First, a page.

namespace DamonPayne.AGT.Design
    /// <summary>
    /// Represents something that has children needing unique names
    /// </summary>
    public interface INamingContainer
        IList<IDesignableControl> Children{get;}

This is all we need, we can now enumerate the children and generate a unique name.


The interface for INameProvider is equally simple.

namespace DamonPayne.AGT.Design.Contracts
    public interface INameProvider
        string GetUniqueName(INamingContainer container, IDesignableControl newChild);

As I mentioned before, I’d like to follow the familiar convention of ControlType[number], so I’m ready to build a default implementation for INameProvider.  This is pretty easy using LINQ.

namespace DamonPayne.AGT.Design.Services
    /// <summary>
    /// A name provider that uses the last part of type name plus 
    /// </summary>
    public class TypeScopedNameProvider : INameProvider
        public string GetUniqueName(INamingContainer container, IDesignableControl newChild)
            var type = newChild.GetType();
            string namePart = type.Name;
            int existingCount = (from c in container.Children where c.GetType() == type select c).Count();
            return namePart + existingCount;


Hooking up DesignSurface

In order to finish up, I only need to hook my implementation up using Unity and call the name provider whenever a new item is added to the DesignSurface.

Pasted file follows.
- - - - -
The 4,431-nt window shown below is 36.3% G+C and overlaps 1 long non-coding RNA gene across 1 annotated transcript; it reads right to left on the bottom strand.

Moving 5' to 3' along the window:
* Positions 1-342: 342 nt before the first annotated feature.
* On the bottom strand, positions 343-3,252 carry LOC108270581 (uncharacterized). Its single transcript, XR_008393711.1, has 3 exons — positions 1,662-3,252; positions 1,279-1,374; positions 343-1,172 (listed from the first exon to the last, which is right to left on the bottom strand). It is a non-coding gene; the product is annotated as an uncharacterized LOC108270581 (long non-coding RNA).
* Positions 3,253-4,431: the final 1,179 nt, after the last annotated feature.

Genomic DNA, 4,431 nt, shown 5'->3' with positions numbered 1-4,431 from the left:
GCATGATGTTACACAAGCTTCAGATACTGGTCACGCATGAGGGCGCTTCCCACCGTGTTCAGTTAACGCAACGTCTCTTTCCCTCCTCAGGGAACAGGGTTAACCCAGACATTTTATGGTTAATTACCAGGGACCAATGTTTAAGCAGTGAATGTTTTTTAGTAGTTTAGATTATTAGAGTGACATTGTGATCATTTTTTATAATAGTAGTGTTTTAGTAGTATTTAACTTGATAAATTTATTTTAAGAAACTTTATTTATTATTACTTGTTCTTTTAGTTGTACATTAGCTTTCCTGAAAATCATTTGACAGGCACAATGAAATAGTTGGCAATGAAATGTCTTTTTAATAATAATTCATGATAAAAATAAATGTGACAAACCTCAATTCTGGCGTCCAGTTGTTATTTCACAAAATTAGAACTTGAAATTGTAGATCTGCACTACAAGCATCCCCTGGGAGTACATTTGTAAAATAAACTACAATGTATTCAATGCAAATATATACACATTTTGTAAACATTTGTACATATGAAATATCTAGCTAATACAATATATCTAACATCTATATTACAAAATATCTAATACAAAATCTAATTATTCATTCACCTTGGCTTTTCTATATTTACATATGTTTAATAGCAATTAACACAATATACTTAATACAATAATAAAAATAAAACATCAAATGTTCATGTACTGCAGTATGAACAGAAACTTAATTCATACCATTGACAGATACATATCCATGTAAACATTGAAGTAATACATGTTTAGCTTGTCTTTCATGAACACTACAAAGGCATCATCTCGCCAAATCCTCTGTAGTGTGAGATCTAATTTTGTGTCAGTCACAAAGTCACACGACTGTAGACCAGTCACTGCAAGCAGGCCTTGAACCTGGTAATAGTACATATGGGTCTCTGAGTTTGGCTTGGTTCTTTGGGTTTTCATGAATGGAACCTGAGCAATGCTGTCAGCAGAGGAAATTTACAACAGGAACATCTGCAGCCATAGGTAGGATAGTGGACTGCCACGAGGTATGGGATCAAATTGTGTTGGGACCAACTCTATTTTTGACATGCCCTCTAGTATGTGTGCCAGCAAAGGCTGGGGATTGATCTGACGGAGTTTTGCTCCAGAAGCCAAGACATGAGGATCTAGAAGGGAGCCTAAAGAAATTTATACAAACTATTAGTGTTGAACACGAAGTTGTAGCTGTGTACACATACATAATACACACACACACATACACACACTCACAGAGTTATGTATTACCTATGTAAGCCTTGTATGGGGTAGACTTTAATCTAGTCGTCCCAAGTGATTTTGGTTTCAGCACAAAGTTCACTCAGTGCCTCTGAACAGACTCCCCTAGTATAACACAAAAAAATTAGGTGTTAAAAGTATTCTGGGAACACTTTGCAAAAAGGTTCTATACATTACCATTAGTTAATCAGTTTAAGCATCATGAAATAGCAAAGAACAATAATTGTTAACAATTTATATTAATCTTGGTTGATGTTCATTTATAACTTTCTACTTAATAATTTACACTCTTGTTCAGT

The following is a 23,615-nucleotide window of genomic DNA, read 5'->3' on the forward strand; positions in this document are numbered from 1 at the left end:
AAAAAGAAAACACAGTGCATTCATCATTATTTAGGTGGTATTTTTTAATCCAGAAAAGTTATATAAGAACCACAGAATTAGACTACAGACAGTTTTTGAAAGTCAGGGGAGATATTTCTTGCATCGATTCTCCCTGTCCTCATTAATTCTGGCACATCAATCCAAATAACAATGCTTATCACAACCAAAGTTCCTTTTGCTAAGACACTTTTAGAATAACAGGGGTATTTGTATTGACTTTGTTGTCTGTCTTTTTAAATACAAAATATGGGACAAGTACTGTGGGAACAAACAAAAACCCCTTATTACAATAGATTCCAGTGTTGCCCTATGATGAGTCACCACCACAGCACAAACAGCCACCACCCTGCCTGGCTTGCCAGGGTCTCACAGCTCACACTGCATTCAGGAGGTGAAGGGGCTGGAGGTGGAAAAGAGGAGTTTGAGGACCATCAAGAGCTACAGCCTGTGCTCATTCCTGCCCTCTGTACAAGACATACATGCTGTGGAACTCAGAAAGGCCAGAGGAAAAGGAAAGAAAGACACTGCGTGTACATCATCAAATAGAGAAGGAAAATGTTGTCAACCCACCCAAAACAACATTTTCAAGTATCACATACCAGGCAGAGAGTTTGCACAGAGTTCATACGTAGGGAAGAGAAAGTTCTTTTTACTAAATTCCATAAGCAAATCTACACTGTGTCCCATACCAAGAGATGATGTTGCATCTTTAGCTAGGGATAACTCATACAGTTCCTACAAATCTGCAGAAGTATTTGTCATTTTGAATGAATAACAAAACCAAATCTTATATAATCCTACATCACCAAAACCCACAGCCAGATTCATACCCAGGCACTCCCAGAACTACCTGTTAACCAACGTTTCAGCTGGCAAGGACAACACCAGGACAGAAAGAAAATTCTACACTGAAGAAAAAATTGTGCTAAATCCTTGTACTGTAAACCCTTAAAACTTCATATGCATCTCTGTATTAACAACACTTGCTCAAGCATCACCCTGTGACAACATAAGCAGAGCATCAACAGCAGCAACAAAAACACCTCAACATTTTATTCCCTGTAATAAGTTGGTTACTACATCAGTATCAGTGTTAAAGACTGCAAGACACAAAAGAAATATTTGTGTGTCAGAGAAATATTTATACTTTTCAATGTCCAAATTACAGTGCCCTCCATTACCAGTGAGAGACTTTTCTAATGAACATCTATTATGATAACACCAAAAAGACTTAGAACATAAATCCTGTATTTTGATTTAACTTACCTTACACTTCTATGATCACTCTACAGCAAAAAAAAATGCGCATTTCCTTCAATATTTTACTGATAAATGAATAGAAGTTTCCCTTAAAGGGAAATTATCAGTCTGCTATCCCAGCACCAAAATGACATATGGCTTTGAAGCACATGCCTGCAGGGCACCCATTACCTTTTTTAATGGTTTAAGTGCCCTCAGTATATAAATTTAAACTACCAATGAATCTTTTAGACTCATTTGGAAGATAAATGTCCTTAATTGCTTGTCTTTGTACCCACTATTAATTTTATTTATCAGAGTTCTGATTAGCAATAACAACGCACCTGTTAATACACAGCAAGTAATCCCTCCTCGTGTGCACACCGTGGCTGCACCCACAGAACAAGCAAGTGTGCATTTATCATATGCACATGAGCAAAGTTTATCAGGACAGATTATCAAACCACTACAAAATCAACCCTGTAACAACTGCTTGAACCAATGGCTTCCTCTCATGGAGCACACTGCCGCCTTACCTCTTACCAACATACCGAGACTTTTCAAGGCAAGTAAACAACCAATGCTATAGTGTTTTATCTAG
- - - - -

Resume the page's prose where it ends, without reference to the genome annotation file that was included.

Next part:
public INameProvider NameProvider { get; set; }


private void EnsureName(IDesignableControl dc)
    if (string.IsNullOrEmpty(dc.DesignTimeName)) 
        string name = NameProvider.GetUniqueName(this, ((DesignSite)dc).HostedContent);
        dc.DesignTimeName = name;

I can drag things out without a name now, and everything looks the way it should with the generated naming.  My glorious purple couches and poorly drawn speakers have names!  Now that I’ve been learning Expression Design I should really take another crack at drawing those speakers.


I’ve really got to fix the way that PropertyGrid looks too.


The Service/Module based approach continues to prove itself out as the correct approach for making it easy to add new functionality to the system.  Adding a name provider was a small feature, but the next step won’t be so easy.

You can get the source code from codeplex.  This article represents change set 28479.

The live demo has been updated and can be viewed here.


About the author

Damon Payne is a Microsoft MVP specializing in Smart Client solution architecture.